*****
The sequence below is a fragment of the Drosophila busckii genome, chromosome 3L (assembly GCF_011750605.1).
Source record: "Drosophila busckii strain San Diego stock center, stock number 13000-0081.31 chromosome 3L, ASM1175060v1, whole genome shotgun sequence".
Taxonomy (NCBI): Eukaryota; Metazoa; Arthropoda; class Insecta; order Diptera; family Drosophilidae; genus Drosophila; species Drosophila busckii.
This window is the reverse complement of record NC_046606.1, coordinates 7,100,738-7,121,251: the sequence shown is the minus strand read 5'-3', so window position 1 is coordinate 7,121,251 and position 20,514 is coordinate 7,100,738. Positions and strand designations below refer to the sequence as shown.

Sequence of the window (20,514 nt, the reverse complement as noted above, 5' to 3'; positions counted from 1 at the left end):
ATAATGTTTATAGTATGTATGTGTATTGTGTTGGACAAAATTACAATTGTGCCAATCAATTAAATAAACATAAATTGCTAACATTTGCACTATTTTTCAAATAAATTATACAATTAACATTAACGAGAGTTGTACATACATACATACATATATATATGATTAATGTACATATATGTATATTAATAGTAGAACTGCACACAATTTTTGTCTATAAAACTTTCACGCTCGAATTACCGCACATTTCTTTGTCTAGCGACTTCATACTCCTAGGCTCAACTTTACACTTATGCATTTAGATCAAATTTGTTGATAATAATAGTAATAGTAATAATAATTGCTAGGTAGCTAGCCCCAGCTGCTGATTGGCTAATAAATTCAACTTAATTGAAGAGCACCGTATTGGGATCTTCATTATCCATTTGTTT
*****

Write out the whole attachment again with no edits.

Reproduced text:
The sequence below is a fragment of the Drosophila busckii genome, chromosome 3L (assembly GCF_011750605.1).
Source record: "Drosophila busckii strain San Diego stock center, stock number 13000-0081.31 chromosome 3L, ASM1175060v1, whole genome shotgun sequence".
Taxonomy (NCBI): Eukaryota; Metazoa; Arthropoda; class Insecta; order Diptera; family Drosophilidae; genus Drosophila; species Drosophila busckii.
This window is the reverse complement of record NC_046606.1, coordinates 7,100,738-7,121,251: the sequence shown is the minus strand read 5'-3', so window position 1 is coordinate 7,121,251 and position 20,514 is coordinate 7,100,738. Positions and strand designations below refer to the sequence as shown.

Sequence of the window (20,514 nt, the reverse complement as noted above, 5' to 3'; positions counted from 1 at the left end):
ATAATGTTTATAGTATGTATGTGTATTGTGTTGGACAAAATTACAATTGTGCCAATCAATTAAATAAACATAAATTGCTAACATTTGCACTATTTTTCAAATAAATTATACAATTAACATTAACGAGAGTTGTACATACATACATACATATATATATGATTAATGTACATATATGTATATTAATAGTAGAACTGCACACAATTTTTGTCTATAAAACTTTCACGCTCGAATTACCGCACATTTCTTTGTCTAGCGACTTCATACTCCTAGGCTCAACTTTACACTTATGCATTTAGATCAAATTTGTTGATAATAATAGTAATAGTAATAATAATTGCTAGGTAGCTAGCCCCAGCTGCTGATTGGCTAATAAATTCAACTTAATTGAAGAGCACCGTATTGGGATCTTCATTATCCATTTGTTT